In our everyday world, we observe all sorts of waves, including sound waves, water waves, and radio waves. But what about gravitational waves?
In the antenna of a radio station, electrons surge back and forth and produce electromagnetic waves. Suppose a very massive body like a star moved back and forth. Would it produce gravitational waves?
Artist’s drawing of gravitational waves emitted by a rotating system of two massive, tightly bound stars (image courtesy of Caltech/LIGO
It may seem far-fetched to think of a star moving like this, but in fact many of the stars we see are members of binary star systems—two stars that circle around each other in a dance of mutual gravitational attraction. If the stars are massive and close together, the stars swing around each other pulled by enormous forces. Einstein, in 1915, predicted that such a system would emit gravitational waves, which would move at the speed of light, but he suspected that the radiation would be too feeble to be detected. The drawing shows a representation of these waves.
If two such stars did give off gravitational radiation, their mechanical energy would decrease, they would draw closer together, and their rate of mutual rotation would increase. So if physicists could measure the period of a binary system very precisely, they could look for evidence of gravitational radiation.
The physicists who found the evidence, Russell Hulse and Joseph Taylor, were studying pulsars—neutron stars that spin rapidly and emits sharp pulses of radio energy with extraordinary regularity. They found a pulsar whose rate of pulsing oscillated, first speeding up and then slowing down. Careful analysis showed that this variation was a Doppler shift, and that the pulsar was alternately moving towards and away from Earth as it and an unseen companion star orbited each other. The two objects rotate around each other about every eight hours, at a separation of from one to five solar radii. Since they are so close together, the gravitational forces between them are extraordinarily strong.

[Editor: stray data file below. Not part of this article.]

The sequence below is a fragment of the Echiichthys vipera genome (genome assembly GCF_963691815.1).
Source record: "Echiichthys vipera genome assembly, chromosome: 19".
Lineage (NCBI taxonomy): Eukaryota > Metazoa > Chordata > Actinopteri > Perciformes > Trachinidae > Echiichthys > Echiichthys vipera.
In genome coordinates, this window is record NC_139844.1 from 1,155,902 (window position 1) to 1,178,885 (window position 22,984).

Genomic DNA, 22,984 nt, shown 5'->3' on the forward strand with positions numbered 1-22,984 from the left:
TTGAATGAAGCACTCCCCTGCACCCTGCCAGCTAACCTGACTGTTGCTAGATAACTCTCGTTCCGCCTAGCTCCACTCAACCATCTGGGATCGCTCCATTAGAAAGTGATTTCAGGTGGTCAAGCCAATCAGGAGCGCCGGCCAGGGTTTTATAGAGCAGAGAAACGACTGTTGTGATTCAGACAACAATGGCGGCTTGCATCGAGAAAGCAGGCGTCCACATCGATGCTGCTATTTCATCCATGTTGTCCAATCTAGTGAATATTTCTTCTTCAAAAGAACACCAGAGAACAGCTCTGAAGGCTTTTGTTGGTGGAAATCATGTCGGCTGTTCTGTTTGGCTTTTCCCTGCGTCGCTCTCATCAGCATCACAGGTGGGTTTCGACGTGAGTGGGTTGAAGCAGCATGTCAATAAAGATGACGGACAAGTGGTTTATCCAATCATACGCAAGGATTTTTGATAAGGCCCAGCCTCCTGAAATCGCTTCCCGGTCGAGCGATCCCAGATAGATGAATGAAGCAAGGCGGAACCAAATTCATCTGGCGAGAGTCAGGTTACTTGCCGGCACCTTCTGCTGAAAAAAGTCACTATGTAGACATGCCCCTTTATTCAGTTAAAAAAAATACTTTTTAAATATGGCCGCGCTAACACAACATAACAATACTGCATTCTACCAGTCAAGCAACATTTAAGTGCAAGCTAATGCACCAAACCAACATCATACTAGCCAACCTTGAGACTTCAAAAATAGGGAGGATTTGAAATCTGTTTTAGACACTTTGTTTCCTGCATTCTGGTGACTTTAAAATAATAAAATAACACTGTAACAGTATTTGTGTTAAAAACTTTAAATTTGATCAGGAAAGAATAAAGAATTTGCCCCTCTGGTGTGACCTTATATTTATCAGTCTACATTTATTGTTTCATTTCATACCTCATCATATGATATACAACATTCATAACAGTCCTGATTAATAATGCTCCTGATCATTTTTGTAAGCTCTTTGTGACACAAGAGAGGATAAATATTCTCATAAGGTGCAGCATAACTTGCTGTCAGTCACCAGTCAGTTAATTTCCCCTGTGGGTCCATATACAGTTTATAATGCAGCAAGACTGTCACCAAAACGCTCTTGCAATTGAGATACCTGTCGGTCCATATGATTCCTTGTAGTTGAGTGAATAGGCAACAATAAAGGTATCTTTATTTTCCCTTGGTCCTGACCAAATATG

Painstaking, long-term measurements of the pulse arrival times revealed that the rate of rotation of the system was increasing, and in just the way that Einstein predicted 63 years before. In 1993, Hulse and Taylor were awarded the Nobel Prize in physics for this work. They had identified a source of gravitational waves. The next step would be to build a detector to observe these waves directly.
Gravitational waves are hard to detect. These waves are actually faint ripples in space-time, the four-dimensional world that Einstein created in his theories of special and general relativity. As a gravitational wave passes by, objects would change their length, but by only about one part in 1021, which for the distance from the sun to Earth is about one atomic diameter. This is an extremely small effect.
Niobium resonant mass detector at The University of Western Australia; the niobium cylinder weighs 1.5 tons; the detector is operated at liquid helium temperatures—five degrees above absolute zero. (photo courtesy of the Australian International Gravitational Research Center, The University of Western Australia
Here are the three main categories of detectors:
1. Resonant Mass Detectors: